sub only makes the first available replacement, we need gsub for global replacement:

    gsub("quick", "fast", test_sentences)
    #[1] "The fast red fox fastly"       "jumps over the lazy dog"
    
    

    See Modifying strings by substitution for more examples.

    # Find matches in big data sets

    In case of big data sets, the call of grepl("fox", test_sentences) does not perform well. Big data sets are e.g. crawled websites or million of Tweets, etc.

    The first acceleration is the usage of the perl = TRUE option. Even faster is the option fixed = TRUE. A complete example would be:

    # example data
    test_sentences <- c("The quick brown fox", "jumps over the lazy dog")
    
    grepl("fox", test_sentences, perl = TRUE)
    #[1]  TRUE FALSE
    
    

    In case of text mining, often a corpus gets used. A corpus cannot be used directly with grepl. Therefore, consider this function:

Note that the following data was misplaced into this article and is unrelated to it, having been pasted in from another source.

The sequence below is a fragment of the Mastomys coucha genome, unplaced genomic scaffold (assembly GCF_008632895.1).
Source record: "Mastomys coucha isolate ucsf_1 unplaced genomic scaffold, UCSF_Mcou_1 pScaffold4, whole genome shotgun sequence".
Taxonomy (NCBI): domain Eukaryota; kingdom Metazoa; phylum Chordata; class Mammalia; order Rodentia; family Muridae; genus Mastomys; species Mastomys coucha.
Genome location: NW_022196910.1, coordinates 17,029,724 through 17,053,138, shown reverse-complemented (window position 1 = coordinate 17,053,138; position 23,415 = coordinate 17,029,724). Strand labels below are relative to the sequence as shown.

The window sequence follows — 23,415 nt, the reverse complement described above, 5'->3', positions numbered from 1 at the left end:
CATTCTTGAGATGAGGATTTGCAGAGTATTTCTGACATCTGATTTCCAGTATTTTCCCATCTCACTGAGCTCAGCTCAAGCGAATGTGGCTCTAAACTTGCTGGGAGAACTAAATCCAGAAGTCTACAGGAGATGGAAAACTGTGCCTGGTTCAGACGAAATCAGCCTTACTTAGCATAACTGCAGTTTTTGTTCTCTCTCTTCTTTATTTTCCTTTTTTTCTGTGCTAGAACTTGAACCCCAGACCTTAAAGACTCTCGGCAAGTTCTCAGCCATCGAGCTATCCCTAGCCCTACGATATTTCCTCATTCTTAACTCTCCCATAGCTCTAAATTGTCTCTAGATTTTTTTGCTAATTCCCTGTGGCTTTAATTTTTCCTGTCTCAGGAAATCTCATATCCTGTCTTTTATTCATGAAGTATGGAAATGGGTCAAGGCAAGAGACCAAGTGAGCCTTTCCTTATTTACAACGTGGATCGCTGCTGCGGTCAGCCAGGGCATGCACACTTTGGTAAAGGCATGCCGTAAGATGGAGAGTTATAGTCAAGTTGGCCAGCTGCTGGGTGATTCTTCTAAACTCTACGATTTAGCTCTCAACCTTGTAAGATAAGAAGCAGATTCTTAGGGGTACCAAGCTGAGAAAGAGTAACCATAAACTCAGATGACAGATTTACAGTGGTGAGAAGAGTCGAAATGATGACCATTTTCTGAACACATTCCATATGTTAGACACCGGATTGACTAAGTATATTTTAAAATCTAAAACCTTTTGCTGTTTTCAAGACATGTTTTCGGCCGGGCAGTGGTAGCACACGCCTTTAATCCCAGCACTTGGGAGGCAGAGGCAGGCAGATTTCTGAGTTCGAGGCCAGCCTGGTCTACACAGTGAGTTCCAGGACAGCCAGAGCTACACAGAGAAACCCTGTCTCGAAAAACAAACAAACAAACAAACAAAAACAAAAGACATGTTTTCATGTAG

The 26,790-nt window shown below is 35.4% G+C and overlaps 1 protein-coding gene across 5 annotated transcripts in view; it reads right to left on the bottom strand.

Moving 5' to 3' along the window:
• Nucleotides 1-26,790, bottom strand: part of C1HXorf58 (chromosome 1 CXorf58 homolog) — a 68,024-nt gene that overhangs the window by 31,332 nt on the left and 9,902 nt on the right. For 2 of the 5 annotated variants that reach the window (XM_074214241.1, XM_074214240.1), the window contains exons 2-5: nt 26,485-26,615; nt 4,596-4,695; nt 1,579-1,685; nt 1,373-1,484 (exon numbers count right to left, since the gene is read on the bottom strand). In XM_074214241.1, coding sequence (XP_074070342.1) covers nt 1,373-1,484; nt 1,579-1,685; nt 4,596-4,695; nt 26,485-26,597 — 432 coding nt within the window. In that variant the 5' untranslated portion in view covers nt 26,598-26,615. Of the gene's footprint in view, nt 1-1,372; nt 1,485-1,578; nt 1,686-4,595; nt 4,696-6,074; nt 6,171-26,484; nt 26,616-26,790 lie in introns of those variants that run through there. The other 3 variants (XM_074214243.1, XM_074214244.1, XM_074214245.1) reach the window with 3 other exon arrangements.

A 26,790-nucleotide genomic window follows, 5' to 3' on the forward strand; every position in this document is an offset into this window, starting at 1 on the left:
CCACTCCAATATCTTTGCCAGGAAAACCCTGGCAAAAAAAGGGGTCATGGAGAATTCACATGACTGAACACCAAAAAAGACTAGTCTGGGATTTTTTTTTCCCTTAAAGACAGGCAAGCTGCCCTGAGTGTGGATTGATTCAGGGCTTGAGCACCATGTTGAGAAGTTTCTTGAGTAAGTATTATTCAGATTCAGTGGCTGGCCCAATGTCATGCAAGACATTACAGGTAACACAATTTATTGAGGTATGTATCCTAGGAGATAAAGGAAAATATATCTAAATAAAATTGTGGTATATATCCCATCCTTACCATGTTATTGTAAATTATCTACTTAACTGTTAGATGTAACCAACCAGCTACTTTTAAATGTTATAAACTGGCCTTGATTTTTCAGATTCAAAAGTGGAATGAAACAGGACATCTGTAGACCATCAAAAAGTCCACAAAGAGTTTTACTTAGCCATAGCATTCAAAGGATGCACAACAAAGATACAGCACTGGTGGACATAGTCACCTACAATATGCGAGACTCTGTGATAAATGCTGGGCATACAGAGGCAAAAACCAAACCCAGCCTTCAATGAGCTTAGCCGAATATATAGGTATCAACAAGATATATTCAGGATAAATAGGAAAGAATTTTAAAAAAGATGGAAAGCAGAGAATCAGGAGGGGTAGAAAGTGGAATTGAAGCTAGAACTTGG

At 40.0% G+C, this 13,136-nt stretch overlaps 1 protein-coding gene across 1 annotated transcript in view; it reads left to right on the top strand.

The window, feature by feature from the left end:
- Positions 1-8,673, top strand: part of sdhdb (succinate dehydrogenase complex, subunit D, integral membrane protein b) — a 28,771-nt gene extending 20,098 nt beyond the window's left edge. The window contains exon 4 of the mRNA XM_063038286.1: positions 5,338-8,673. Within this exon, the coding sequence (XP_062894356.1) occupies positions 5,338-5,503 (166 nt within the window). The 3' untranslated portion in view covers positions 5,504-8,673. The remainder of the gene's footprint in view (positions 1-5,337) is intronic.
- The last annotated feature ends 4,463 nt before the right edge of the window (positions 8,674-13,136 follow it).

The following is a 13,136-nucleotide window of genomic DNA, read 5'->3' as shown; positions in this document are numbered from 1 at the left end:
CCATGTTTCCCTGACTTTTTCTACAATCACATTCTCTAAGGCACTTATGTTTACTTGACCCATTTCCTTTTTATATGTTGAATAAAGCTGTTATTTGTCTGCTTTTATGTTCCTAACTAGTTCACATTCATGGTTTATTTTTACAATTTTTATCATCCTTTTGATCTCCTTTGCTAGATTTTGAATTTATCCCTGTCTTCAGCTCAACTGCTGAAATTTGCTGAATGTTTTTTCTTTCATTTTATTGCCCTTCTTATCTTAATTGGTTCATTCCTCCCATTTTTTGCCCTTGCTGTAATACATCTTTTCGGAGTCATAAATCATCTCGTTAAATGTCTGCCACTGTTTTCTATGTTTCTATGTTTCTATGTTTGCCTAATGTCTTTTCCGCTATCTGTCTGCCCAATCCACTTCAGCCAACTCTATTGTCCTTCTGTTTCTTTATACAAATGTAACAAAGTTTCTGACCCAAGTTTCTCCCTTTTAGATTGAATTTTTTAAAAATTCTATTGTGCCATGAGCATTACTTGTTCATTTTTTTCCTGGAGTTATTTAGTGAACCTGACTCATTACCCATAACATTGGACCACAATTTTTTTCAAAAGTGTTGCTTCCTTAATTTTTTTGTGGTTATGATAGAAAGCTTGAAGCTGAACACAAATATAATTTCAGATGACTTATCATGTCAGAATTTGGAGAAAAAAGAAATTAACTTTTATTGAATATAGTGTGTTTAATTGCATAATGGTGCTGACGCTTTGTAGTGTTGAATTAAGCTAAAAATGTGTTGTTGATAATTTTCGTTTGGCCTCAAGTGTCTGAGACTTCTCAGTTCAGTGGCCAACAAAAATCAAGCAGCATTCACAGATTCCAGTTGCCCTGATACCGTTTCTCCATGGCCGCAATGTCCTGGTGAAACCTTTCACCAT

searchCorpus <- function(corpus, pattern) {
      return(tm_index(corpus, FUN = function(x) {
        grepl(pattern, x, ignore.case = TRUE, perl = TRUE)
      }))
    } 
    
    

    # Syntax

  • grep("query", "subject", optional_args)
  • grepl("query", "subject", optional_args)
  • gsub("(group1)(group2)", "\\group#", "subject")
  • # Remarks

    # Differences from other languages

    Escaped regex symbols (like \1) are must be escaped a second time (like \\1), not only in the pattern argument, but also in the replacement to sub and gsub.

    By default, the pattern for all commands (grep, sub, regexpr) is not Perl Compatible Regular Expression (PCRE) so some things like lookarounds are not supported. However, each function accepts a perl=TRUE argument to enable them. See the R Regular Expressions topic for details.

    # Specialized packages